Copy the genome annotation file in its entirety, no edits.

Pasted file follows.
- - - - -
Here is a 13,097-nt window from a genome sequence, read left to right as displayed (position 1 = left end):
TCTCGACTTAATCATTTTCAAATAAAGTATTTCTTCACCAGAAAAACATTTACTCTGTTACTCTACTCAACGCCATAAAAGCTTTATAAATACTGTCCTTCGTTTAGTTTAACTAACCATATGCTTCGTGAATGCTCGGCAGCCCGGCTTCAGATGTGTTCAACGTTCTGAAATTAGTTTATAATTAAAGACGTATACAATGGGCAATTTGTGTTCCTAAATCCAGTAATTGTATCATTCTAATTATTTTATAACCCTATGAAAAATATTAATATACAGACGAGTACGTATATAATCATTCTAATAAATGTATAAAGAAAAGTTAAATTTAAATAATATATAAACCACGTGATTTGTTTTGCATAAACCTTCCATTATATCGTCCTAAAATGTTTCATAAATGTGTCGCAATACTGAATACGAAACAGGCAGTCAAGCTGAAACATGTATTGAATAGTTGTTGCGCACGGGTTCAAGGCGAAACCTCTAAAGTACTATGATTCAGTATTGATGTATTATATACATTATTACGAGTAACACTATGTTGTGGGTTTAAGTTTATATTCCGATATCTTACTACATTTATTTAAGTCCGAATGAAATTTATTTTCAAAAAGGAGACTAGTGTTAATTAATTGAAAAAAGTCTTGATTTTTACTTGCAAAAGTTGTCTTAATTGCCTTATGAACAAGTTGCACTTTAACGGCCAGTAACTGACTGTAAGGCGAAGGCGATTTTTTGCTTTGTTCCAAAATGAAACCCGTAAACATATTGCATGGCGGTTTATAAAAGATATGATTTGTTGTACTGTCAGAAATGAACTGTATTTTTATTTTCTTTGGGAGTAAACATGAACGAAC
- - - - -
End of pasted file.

Here is a 13,097-nt window from a genome sequence, read left to right as displayed (position 1 = left end):
TCTCGACTTAATCATTTTCAAATAAAGTATTTCTTCACCAGAAAAACATTTACTCTGTTACTCTACTCAACGCCATAAAAGCTTTATAAATACTGTCCTTCGTTTAGTTTAACTAACCATATGCTTCGTGAATGCTCGGCAGCCCGGCTTCAGATGTGTTCAACGTTCTGAAATTAGTTTATAATTAAAGACGTATACAATGGGCAATTTGTGTTCCTAAATCCAGTAATTGTATCATTCTAATTATTTTATAACCCTATGAAAAATATTAATATACAGACGAGTACGTATATAATCATTCTAATAAATGTATAAAGAAAAGTTAAATTTAAATAATATATAAACCACGTGATTTGTTTTGCATAAACCTTCCATTATATCGTCCTAAAATGTTTCATAAATGTGTCGCAATACTGAATACGAAACAGGCAGTCAAGCTGAAACATGTATTGAATAGTTGTTGCGCACGGGTTCAAGGCGAAACCTCTAAAGTACTATGATTCAGTATTGATGTATTATATACATTATTACGAGTAACACTATGTTGTGGGTTTAAGTTTATATTCCGATATCTTACTACATTTATTTAAGTCCGAATGAAATTTATTTTCAAAAAGGAGACTAGTGTTAATTAATTGAAAAAAGTCTTGATTTTTACTTGCAAAAGTTGTCTTAATTGCCTTATGAACAAGTTGCACTTTAACGGCCAGTAACTGACTGTAAGGCGAAGGCGATTTTTTGCTTTGTTCCAAAATGAAACCCGTAAACATATTGCATGGCGGTTTATAAAAGATATGATTTGTTGTACTGTCAGAAATGAACTGTATTTTTATTTTCTTTGGGAGTAAACATGAACGAAC